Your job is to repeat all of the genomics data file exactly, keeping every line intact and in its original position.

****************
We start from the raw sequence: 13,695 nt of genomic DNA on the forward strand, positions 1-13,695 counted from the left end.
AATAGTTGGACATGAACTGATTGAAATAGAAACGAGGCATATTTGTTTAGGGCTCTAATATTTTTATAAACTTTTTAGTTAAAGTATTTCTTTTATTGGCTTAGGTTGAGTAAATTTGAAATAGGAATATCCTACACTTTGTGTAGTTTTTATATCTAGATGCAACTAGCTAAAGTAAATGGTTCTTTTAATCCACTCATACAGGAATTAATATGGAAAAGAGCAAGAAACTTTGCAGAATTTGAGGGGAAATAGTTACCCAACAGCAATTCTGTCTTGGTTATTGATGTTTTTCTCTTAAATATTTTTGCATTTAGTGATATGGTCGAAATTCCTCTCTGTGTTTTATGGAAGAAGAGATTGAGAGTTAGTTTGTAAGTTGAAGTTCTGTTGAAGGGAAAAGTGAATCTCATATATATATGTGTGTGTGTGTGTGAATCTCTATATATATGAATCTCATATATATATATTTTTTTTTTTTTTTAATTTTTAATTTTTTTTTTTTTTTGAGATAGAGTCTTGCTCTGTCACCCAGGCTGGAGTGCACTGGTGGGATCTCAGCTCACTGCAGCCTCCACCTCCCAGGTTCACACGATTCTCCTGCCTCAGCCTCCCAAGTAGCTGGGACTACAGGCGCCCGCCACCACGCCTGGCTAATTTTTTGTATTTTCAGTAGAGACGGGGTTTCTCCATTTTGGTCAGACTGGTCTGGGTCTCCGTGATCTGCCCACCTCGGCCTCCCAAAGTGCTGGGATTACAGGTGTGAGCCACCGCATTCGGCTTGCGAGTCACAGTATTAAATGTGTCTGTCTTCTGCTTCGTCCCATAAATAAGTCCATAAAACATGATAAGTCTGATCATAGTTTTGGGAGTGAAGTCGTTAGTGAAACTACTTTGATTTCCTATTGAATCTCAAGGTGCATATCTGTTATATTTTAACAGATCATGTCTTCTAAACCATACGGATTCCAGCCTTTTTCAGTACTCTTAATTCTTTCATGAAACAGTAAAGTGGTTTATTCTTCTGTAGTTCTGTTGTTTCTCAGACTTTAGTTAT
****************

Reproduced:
We start from the raw sequence: 13,695 nt of genomic DNA on the forward strand, positions 1-13,695 counted from the left end.
AATAGTTGGACATGAACTGATTGAAATAGAAACGAGGCATATTTGTTTAGGGCTCTAATATTTTTATAAACTTTTTAGTTAAAGTATTTCTTTTATTGGCTTAGGTTGAGTAAATTTGAAATAGGAATATCCTACACTTTGTGTAGTTTTTATATCTAGATGCAACTAGCTAAAGTAAATGGTTCTTTTAATCCACTCATACAGGAATTAATATGGAAAAGAGCAAGAAACTTTGCAGAATTTGAGGGGAAATAGTTACCCAACAGCAATTCTGTCTTGGTTATTGATGTTTTTCTCTTAAATATTTTTGCATTTAGTGATATGGTCGAAATTCCTCTCTGTGTTTTATGGAAGAAGAGATTGAGAGTTAGTTTGTAAGTTGAAGTTCTGTTGAAGGGAAAAGTGAATCTCATATATATATGTGTGTGTGTGTGTGAATCTCTATATATATGAATCTCATATATATATATTTTTTTTTTTTTTTAATTTTTAATTTTTTTTTTTTTTTGAGATAGAGTCTTGCTCTGTCACCCAGGCTGGAGTGCACTGGTGGGATCTCAGCTCACTGCAGCCTCCACCTCCCAGGTTCACACGATTCTCCTGCCTCAGCCTCCCAAGTAGCTGGGACTACAGGCGCCCGCCACCACGCCTGGCTAATTTTTTGTATTTTCAGTAGAGACGGGGTTTCTCCATTTTGGTCAGACTGGTCTGGGTCTCCGTGATCTGCCCACCTCGGCCTCCCAAAGTGCTGGGATTACAGGTGTGAGCCACCGCATTCGGCTTGCGAGTCACAGTATTAAATGTGTCTGTCTTCTGCTTCGTCCCATAAATAAGTCCATAAAACATGATAAGTCTGATCATAGTTTTGGGAGTGAAGTCGTTAGTGAAACTACTTTGATTTCCTATTGAATCTCAAGGTGCATATCTGTTATATTTTAACAGATCATGTCTTCTAAACCATACGGATTCCAGCCTTTTTCAGTACTCTTAATTCTTTCATGAAACAGTAAAGTGGTTTATTCTTCTGTAGTTCTGTTGTTTCTCAGACTTTAGTTAT